The town is not big really, you can walk around everything which is downtown proper in a short time, no more than an hour is necessary. All the roads which spoked out from the water front originally connected the other coves and bays on the North East Avalon, routes which expansion of the city followed and can be marked on a graph charting time to place. It was only after the second world war that the city expanded beyond Empire avenue, once the rail road route connecting the east end with the old train station. The University is a 60’s phenomenon. Each decade seems to have brought expansion, growth was paced and deliberate. It’s hard to describe what is old St. Johns now, that’s a matter for individual experience. My kids think it’s all old.
Getting back to downtown however the character of the people is unique still. There are still accents which I remember from my earliest days coming here, and they are an assortment as anyone here can tell you better than I, of mostly old Irish sounds along with some British influences, and a sprinkling of things from the Bays of the island. By in large though they’ve not become homogeneous, rather they have developed and progressed over time so that the sound of long time residents here can be from nowhere else. Instilled right in the dialects is open friendliness. If you speak like this it’s in the language, you can’t help it. That’s the feel as you talk to shop keeps, business owners, cabbies and even the shysters who would take you for your dollars if they could, you’d feel good about losing to a person so likable!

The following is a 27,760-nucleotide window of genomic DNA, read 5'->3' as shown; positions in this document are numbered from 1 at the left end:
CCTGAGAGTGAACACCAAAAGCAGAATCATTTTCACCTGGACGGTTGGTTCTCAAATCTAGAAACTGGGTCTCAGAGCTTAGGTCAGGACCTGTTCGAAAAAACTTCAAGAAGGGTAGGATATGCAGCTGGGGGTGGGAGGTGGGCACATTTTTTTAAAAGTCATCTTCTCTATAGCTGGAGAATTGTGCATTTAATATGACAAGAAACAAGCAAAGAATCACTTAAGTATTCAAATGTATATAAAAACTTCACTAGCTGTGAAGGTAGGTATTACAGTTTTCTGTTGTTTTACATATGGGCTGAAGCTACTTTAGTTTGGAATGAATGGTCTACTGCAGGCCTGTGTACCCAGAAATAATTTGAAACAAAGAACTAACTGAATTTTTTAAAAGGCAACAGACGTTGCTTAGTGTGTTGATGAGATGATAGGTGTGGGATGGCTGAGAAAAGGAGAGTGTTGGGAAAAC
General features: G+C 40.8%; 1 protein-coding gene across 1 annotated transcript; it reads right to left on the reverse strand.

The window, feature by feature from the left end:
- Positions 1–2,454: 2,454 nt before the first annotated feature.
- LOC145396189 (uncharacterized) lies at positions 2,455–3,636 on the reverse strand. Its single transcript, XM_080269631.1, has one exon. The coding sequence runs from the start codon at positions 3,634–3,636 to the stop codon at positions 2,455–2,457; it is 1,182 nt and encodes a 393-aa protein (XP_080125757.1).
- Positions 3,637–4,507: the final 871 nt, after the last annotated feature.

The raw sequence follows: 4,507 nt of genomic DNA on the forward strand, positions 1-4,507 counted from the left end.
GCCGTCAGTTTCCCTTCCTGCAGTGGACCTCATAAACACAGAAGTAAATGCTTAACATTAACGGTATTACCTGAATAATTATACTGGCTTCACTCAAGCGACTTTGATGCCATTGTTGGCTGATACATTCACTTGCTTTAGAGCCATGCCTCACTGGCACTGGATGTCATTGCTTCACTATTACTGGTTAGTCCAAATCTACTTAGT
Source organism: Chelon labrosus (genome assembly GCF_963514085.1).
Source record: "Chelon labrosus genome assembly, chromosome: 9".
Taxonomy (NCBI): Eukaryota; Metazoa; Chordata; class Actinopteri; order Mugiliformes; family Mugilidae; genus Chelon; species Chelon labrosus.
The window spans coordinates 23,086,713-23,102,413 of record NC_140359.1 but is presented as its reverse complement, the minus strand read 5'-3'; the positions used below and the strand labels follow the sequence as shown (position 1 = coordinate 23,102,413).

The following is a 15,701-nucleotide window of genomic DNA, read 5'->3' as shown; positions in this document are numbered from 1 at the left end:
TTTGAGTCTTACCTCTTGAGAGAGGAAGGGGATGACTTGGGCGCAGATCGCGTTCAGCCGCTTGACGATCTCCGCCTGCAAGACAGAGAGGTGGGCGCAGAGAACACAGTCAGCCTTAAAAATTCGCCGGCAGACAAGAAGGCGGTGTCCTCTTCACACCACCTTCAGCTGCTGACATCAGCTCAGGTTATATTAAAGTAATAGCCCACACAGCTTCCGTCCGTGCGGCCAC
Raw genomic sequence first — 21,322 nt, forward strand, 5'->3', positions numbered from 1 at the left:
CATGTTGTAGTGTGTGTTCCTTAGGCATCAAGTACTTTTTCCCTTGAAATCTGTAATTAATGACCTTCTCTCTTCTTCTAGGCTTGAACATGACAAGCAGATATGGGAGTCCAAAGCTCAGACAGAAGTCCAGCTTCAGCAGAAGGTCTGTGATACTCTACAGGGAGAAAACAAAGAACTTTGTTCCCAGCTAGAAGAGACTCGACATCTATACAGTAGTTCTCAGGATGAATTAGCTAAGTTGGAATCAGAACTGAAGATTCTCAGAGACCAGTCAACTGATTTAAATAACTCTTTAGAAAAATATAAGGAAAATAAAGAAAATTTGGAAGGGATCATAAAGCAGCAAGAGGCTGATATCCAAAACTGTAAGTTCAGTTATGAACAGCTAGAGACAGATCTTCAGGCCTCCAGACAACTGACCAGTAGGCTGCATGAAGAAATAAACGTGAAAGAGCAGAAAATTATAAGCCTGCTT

The place is not immune to change however. There is a force afoot called greed, long described as one of the seven deadly sins. It’s having its hand here.